Ben's back! Surprisingly, he gives his family his Christmas tree. Especially Mama Holly (Julia Roberts) knows how to understand joy. But something is not right. Ben's sister, Ivy, seems to be more afraid than happy, Holly is hiding drugs throughout the house.
The young man does not come home from the dorm, but from a housing project for substance abusers. He is on the right track, Ben (Lucas Hedges) claims, so the project manager had let him go to Christmas visits. He seems to be in a good mood, raging in the snow with his siblings and playing ukulele.
But the past, and that is the good thing about the gripping drama "Ben Is Back", still lives in the present. It is expected of the shocked behavior of Ivy (Kathryn Newton) and Ben's step-father Neal (Courtney B. Vance), which nightmares must have caused Ben's opiate addiction to his family, through which depth of fear, pain, and anger they have gone with him. "Ben's back" saves the dramaturgical burden of flashbacks to the past. Everything is explained by history now. More smooth than it first works.
In the beginning, "Ben Is Back" is like a classic family drama. The family in question lives well located on the east coast, bulky SUVs and houses with unwieldy number of rooms included. The offspring sing in the church choir, the neighbors decorate their gardens for Christmas, they know each other. The drop is set, now the disaster can come.
Profane root of drug abuse
It also comes – but differently than thought. Because Ben, friendly, open, charismatic, of course belongs here. He does not meet the usual clichés of the drug addict: no ardor puncture, no gaze. This big boy did not rebel against a world of light and crashed.
The root of his drug abuse is much more profane, as the viewer experiences during a shopping mall. There, Ben and Holly meet an older couple, he obviously dislikes, and the so engaging and pleasant Holly hovering in the helpless old man's ear: "I hope you stewed in hell." The man used to be a doctor and gave Ben painkillers after a snowboard accident, an opioid, apparently harmless. As thousands of doctors thousands of Americans.
direction: Peter Hedges
script: Peter Hedges
Starring: Julia Roberts, Lucas Hedges, Courtney B. Vance, Kathryn Newton, Mia Fowler, Jakari Fraser, Michael Esper, David Zaldivar, Rachel Bay Jones, Alexandra Park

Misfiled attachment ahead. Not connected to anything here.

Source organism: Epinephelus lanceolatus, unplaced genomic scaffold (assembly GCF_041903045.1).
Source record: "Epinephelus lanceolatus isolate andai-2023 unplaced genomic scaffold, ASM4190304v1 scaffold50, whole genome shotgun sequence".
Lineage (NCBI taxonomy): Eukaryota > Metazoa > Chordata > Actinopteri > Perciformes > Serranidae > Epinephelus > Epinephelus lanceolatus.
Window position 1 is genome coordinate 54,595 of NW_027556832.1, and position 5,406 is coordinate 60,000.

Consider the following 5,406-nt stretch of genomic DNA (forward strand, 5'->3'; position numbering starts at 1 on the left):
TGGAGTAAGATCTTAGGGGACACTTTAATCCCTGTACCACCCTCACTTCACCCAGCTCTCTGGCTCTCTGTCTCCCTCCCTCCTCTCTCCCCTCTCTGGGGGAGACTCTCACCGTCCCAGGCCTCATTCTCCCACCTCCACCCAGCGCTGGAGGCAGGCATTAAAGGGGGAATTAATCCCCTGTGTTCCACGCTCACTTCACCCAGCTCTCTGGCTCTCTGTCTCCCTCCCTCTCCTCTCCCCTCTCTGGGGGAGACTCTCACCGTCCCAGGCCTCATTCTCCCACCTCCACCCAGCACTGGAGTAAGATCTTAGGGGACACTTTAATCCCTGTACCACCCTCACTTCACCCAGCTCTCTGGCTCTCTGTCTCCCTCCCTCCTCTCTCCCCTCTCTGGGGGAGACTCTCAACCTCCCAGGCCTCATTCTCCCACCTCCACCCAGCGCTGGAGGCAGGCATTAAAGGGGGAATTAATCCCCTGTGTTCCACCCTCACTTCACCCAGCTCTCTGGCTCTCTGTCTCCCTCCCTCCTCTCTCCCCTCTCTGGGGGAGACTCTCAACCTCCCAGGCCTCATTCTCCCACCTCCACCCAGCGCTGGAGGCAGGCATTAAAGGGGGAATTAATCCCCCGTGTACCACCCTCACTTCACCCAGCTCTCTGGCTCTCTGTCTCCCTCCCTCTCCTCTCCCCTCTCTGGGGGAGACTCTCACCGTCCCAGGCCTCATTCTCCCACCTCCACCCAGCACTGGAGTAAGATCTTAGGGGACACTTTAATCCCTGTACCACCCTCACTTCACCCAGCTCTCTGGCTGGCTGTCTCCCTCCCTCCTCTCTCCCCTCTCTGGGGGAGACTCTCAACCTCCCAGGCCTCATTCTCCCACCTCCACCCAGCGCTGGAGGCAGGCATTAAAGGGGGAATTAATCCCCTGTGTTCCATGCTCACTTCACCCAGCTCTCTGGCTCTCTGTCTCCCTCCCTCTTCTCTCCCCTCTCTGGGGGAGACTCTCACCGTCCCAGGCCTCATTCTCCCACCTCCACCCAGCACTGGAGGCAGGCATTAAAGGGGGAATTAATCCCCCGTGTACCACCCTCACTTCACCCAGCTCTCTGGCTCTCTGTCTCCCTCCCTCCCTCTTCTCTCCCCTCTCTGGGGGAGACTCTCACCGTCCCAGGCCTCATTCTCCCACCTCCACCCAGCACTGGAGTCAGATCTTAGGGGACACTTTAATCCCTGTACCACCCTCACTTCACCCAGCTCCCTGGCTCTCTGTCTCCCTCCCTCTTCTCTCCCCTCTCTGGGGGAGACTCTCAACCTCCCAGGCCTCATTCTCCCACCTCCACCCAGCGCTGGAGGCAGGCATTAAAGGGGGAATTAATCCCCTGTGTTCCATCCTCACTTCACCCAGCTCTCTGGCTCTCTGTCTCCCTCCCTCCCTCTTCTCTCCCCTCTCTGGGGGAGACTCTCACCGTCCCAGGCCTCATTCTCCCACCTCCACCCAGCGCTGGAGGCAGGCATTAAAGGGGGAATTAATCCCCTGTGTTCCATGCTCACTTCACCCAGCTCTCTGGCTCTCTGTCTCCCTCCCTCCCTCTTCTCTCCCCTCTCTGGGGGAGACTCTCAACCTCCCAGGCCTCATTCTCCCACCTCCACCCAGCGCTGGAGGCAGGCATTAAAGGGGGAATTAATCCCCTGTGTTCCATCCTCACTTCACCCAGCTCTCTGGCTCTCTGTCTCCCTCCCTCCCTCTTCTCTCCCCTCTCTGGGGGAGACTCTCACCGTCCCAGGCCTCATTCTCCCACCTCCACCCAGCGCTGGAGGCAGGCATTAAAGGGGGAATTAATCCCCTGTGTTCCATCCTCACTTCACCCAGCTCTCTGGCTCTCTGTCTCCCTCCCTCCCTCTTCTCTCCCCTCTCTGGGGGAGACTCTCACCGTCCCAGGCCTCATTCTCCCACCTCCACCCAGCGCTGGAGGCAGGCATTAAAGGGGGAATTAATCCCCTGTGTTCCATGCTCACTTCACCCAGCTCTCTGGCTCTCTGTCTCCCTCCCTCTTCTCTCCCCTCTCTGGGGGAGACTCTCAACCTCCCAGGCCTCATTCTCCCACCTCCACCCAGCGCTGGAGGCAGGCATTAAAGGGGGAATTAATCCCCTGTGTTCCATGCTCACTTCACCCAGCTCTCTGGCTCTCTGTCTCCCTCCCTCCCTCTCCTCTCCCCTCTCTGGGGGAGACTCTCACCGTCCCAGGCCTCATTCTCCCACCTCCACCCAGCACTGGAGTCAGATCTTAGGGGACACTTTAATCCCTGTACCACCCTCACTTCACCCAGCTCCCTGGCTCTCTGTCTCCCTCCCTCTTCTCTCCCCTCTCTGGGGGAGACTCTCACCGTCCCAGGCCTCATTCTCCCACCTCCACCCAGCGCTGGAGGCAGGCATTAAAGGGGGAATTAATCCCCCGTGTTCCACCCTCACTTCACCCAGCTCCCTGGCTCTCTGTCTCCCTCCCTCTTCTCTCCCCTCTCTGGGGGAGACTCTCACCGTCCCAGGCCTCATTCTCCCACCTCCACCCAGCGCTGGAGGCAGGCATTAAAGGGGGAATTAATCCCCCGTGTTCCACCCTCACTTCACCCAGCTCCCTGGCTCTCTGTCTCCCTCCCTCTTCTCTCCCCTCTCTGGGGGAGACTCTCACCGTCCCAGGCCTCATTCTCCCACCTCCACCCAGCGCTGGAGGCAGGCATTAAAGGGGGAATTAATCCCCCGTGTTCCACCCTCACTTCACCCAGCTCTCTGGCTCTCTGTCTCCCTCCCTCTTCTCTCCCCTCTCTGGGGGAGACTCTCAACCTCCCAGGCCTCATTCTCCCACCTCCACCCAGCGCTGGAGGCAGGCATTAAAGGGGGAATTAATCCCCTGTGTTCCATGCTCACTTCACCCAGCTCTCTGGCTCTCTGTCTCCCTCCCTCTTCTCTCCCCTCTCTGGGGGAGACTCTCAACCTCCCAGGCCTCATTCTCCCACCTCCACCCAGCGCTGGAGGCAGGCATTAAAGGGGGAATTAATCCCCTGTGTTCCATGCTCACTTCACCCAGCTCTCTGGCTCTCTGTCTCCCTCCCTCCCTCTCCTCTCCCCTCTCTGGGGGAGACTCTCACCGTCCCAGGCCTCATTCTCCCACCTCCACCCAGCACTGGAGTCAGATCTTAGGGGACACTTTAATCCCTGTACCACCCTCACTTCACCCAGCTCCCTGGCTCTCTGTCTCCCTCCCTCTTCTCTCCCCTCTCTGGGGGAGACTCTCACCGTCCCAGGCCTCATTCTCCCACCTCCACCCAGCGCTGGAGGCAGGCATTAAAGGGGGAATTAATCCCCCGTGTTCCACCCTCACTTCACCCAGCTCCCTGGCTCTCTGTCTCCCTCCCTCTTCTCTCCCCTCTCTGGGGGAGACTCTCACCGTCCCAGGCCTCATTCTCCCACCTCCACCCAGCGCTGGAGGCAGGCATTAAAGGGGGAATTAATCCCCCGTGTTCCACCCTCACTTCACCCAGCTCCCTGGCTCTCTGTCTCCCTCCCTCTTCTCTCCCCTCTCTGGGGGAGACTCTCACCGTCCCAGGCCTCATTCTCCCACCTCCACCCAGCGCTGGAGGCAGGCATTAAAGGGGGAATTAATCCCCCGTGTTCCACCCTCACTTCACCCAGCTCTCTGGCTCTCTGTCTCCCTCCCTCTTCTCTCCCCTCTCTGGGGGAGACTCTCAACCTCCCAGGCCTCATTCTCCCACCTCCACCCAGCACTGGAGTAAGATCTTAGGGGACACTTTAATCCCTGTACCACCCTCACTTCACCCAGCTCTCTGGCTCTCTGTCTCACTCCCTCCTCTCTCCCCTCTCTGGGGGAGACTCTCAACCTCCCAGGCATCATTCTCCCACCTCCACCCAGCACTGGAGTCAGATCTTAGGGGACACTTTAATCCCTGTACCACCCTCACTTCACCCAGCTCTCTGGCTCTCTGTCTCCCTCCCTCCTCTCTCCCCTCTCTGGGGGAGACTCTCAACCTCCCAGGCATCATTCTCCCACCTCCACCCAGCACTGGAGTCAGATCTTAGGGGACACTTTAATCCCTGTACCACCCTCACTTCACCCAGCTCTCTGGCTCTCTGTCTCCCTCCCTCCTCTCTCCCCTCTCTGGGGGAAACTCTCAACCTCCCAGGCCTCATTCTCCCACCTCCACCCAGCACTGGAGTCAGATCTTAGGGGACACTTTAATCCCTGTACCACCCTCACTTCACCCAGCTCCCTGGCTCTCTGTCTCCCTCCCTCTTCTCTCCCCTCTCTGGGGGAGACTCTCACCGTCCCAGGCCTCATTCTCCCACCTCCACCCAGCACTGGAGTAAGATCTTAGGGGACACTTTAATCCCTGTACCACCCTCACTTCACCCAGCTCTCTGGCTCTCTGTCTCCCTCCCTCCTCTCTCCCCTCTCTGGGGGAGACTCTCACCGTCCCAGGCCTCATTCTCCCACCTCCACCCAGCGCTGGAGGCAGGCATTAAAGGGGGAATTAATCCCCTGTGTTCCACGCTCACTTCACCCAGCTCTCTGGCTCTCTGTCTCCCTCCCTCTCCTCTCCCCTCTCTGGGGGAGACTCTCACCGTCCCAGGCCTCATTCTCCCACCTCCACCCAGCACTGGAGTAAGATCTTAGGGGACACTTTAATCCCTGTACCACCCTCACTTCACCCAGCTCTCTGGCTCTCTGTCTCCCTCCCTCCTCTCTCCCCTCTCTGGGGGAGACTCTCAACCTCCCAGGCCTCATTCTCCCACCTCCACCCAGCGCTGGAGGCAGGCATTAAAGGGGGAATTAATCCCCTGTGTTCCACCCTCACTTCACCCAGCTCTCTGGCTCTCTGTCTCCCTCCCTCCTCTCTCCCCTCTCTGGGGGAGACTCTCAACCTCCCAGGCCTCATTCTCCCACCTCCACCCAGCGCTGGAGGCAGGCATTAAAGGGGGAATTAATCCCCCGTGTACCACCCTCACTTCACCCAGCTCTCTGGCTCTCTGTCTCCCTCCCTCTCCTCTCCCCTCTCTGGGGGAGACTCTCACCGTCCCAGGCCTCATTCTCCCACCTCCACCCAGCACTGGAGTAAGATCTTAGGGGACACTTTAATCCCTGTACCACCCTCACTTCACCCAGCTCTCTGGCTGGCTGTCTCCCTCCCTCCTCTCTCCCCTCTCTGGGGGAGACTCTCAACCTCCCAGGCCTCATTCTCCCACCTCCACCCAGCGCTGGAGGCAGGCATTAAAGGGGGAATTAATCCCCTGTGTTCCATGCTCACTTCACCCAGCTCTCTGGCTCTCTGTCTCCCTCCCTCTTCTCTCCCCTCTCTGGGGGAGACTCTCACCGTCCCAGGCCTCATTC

production: Black Bear Pictures
Rated: from 12 years
length: 103 minutes
start: January 10, 2019
Over 20100 people died of an overdose in the United States in 2017, and hundreds of thousands rely on fentanyl or oxycodone analgesics. It is an epidemic that rages in the middle of society. The addiction keeps Ben still trapped. He must stay 24 hours a day, Holly requires, and he agrees, but he also says, "You don't know me" and "You can't trust me, never."
Of course, it's just a matter of time before his past goes over Ben, and when "Ben Is Back" turns into a nerve-wracking thriller in the last third, and Holly walks through the dark corners of the little town that looks after her son, works the movie finally driven by a cold rage. It is as if he has dramatically thrusting his teeth into the face of this epidemic, which also has to do with reluctant forces in the United States, which have been in high tension for many years.
Hot Oscar candidates
"If Ben was black," said Holly's other husband, Neal, who is black, "he would be in jail now." And Ben himself is convinced: "The government takes care of a shit" and: "If you are bad in this situation, only God can help you."
In "Ben Is Back" director and screenwriter Peter Hedges packs the upset anger about intolerable states in an intense movie drama. Directly and directly, this film has no formalistic gimmicks and exaggerations. Hedges prepares the stage for its two major main players.
In the video: The trailer for "Ben Is Back"
Julia Roberts is currently in high form, following the overwhelming series "Homecoming" (Amazon Prime), she adds her second great look here. And Lucas Hedges ("Manchester By The Sea"), the director's son, once again shows why many in the industry predict a good future for him. No one's age plays sensitive, troubled men as complex as he is. Both are rightly regarded as warm candidates for an Oscar at the ceremony on 24 February for their roles.